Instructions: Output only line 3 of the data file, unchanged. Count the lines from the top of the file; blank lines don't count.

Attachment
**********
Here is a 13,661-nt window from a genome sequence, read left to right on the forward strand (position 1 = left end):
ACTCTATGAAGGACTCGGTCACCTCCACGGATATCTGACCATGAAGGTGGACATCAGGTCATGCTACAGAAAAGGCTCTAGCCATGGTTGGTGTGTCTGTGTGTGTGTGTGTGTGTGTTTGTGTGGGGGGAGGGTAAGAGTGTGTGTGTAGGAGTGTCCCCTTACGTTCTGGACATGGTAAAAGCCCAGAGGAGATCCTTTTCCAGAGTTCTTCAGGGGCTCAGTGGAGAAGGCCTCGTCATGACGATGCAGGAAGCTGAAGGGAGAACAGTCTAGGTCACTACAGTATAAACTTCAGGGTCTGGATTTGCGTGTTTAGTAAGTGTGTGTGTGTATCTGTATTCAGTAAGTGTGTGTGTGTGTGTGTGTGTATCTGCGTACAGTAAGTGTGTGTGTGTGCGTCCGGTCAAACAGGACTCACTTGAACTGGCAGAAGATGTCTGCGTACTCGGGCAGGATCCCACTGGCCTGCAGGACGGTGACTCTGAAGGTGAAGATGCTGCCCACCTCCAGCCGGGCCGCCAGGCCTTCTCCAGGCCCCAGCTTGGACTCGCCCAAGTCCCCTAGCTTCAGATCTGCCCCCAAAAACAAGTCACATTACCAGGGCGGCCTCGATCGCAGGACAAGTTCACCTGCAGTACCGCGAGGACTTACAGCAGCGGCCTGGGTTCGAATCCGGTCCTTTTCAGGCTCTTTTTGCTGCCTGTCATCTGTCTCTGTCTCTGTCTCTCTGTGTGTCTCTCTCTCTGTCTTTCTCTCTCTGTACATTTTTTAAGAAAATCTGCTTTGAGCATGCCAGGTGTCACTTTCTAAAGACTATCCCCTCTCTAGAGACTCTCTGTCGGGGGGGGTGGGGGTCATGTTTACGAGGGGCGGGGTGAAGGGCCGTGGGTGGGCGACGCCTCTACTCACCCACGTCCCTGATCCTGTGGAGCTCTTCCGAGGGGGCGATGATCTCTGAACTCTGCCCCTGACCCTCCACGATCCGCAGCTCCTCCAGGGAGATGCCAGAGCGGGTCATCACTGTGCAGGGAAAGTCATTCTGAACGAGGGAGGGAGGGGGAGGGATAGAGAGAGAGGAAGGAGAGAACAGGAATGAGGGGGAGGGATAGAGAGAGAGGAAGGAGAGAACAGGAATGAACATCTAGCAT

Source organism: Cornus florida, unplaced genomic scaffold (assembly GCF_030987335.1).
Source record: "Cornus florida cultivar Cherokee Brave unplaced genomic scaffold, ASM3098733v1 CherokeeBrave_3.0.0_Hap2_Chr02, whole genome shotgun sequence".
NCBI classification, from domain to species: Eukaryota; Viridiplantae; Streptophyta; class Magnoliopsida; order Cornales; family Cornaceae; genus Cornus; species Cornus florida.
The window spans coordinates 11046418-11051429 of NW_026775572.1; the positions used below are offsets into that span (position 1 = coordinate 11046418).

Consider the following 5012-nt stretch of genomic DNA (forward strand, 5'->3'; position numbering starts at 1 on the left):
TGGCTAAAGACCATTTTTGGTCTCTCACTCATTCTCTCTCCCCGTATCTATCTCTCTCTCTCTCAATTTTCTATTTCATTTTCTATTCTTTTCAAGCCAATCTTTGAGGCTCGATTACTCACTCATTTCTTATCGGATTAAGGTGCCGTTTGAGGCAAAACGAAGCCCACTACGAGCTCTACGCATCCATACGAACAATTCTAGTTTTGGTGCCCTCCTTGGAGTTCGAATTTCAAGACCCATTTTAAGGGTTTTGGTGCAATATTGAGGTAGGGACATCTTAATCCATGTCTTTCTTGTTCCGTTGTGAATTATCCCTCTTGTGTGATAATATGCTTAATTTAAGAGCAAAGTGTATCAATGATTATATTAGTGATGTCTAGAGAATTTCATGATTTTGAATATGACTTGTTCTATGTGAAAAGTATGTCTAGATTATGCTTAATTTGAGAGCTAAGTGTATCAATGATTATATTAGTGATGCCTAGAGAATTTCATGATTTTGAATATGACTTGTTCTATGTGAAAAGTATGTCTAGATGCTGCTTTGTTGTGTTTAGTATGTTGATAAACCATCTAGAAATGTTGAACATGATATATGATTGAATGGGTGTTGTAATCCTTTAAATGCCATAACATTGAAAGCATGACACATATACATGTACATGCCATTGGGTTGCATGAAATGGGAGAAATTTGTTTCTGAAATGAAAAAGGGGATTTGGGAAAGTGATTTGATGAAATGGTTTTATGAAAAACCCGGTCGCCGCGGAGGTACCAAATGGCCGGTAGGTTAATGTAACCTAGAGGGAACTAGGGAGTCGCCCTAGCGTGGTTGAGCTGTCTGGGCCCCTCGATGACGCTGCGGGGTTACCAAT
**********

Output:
Source organism: Cornus florida, unplaced genomic scaffold (assembly GCF_030987335.1).